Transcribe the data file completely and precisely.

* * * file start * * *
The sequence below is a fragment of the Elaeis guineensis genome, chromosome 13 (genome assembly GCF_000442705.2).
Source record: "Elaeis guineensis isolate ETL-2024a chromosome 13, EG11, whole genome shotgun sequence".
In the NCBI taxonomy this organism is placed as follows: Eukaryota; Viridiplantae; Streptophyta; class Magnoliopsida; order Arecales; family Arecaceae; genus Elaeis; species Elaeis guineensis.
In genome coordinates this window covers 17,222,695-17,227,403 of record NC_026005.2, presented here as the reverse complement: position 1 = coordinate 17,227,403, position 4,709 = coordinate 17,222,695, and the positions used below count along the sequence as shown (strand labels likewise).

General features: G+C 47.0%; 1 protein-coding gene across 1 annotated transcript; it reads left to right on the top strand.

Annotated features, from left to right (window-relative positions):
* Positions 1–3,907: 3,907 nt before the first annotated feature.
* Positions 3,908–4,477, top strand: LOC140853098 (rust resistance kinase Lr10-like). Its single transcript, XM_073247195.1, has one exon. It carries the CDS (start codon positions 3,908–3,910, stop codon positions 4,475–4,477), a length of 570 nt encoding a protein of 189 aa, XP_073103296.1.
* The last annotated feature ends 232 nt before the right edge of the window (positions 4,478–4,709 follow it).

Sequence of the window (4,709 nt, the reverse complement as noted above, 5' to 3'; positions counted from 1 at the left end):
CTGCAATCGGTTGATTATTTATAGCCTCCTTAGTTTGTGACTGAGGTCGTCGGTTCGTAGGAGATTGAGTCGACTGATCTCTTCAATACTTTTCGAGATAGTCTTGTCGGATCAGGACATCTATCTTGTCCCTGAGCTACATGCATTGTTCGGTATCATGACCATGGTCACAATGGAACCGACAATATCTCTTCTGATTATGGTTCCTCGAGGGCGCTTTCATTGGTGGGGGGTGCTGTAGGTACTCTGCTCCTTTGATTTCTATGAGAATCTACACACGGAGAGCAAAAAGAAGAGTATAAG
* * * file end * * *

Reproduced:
The sequence below is a fragment of the Elaeis guineensis genome, chromosome 13 (genome assembly GCF_000442705.2).
Source record: "Elaeis guineensis isolate ETL-2024a chromosome 13, EG11, whole genome shotgun sequence".
In the NCBI taxonomy this organism is placed as follows: Eukaryota; Viridiplantae; Streptophyta; class Magnoliopsida; order Arecales; family Arecaceae; genus Elaeis; species Elaeis guineensis.
In genome coordinates this window covers 17,222,695-17,227,403 of record NC_026005.2, presented here as the reverse complement: position 1 = coordinate 17,227,403, position 4,709 = coordinate 17,222,695, and the positions used below count along the sequence as shown (strand labels likewise).

General features: G+C 47.0%; 1 protein-coding gene across 1 annotated transcript; it reads left to right on the top strand.

Annotated features, from left to right (window-relative positions):
* Positions 1–3,907: 3,907 nt before the first annotated feature.
* Positions 3,908–4,477, top strand: LOC140853098 (rust resistance kinase Lr10-like). Its single transcript, XM_073247195.1, has one exon. It carries the CDS (start codon positions 3,908–3,910, stop codon positions 4,475–4,477), a length of 570 nt encoding a protein of 189 aa, XP_073103296.1.
* The last annotated feature ends 232 nt before the right edge of the window (positions 4,478–4,709 follow it).

Sequence of the window (4,709 nt, the reverse complement as noted above, 5' to 3'; positions counted from 1 at the left end):
CTGCAATCGGTTGATTATTTATAGCCTCCTTAGTTTGTGACTGAGGTCGTCGGTTCGTAGGAGATTGAGTCGACTGATCTCTTCAATACTTTTCGAGATAGTCTTGTCGGATCAGGACATCTATCTTGTCCCTGAGCTACATGCATTGTTCGGTATCATGACCATGGTCACAATGGAACCGACAATATCTCTTCTGATTATGGTTCCTCGAGGGCGCTTTCATTGGTGGGGGGTGCTGTAGGTACTCTGCTCCTTTGATTTCTATGAGAATCTACACACGGAGAGCAAAAAGAAGAGTATAAG